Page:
Benjamin also had 3 other children named Bentley Smith, in Fulham. It appears that he had taken a mistress two years after Anne’s death. All three children were educated at schools in Hampshire and Kent.

She was born in 1802 to a family of agricultural labourer’s in Froxfield, close to Joanna Bonham Carter’s house, Ditcham Grove in Hampshire. The 1881 census shows Jane Bentley Smith living in Hammersmith married to John Cross, a Ditcham surveyor of taxes, with nine children and one general servant. Living with them was her younger brother Henry a mariner.

The words on his memorial stone read:

‘He was an ardent advocate of civil and religious liberty and of every
measure which could promote the well-being of mankind.  He supported
for 29 years the first Infant School in England. He gave hearty and
generous assistance to migration.  He loved the arts and sciences and
was an active friend to their diffusion among the people’

Children of Benjamin Smith and Ann Longden:  Anne [183-], Barbara [1827-1891], Isabella [1830-1873], William [1833-] Benjamin [1828-1913]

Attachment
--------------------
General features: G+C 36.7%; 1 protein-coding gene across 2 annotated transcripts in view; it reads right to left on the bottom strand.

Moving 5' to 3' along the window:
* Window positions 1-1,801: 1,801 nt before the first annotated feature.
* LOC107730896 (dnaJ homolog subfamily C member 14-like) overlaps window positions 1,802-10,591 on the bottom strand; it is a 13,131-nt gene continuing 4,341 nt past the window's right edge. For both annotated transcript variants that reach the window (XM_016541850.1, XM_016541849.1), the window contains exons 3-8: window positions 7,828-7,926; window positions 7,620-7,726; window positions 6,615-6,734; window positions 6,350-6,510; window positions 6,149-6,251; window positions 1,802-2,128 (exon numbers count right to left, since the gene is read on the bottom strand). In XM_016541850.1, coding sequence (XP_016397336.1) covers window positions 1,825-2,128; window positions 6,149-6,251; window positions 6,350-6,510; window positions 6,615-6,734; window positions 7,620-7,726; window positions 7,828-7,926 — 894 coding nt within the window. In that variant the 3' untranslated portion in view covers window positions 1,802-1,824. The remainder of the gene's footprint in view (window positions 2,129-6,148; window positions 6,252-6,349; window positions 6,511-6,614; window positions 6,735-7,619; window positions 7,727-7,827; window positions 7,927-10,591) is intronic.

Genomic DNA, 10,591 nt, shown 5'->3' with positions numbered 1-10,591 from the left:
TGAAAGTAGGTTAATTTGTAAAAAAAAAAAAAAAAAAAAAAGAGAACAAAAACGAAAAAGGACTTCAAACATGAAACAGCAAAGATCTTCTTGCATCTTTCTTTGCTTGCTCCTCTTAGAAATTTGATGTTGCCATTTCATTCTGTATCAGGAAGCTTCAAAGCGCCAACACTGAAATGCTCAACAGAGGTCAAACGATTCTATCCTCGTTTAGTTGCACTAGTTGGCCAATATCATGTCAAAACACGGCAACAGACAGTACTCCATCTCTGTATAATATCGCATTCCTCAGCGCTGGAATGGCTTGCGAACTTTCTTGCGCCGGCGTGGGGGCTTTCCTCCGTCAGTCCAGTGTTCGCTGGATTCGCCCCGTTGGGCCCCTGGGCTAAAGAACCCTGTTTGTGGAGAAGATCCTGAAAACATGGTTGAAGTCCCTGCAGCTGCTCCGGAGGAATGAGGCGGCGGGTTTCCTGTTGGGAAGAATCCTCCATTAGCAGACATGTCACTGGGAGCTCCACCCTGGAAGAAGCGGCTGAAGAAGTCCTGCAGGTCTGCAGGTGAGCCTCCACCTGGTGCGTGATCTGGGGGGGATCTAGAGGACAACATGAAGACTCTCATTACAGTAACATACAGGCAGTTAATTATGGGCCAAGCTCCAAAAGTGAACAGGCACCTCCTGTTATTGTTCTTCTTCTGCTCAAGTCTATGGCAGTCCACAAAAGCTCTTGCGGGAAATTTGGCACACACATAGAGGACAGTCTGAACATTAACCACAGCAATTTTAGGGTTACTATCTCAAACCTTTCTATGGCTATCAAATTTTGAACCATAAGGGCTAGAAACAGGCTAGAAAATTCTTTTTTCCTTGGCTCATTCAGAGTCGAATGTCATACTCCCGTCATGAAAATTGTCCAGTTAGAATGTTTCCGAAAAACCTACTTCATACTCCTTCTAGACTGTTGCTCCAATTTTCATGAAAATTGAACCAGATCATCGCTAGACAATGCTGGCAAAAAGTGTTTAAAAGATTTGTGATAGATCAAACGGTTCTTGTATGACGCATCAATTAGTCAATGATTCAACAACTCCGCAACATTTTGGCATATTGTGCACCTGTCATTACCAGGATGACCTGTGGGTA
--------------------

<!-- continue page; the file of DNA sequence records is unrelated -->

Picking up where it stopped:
Children of Benjamin Smith and Ann Buss:  Jane [1837-], Alexander [1838-] Henry [1839-][Bentley Smith]

SAMUEL SMITH [1794-1880]
The son of William Smith and Frances Coape, he married Mary Shore, sister of William Edward Nightingale.

Children of Samuel Smith and Mary Shore: Beatrice [1835[3]-], William [1831-1894], Blanche [1828-1904] Bertha [1833[2]-]

OCTAVIUS SMITH [1796-1871]
The son of William Smith and Frances Coape, he married Jane [Joan]Cooke, the daughter of one of his former business partners, in 1819.

He was educated at Trinity College Cambridge.

When he retired from the Thames Bank Distillery, Grosvenor Road, Westminster, he became the paternalistic landowner of Ardtornish estate in the West Highlands, building model houses while his wife set up an infant school.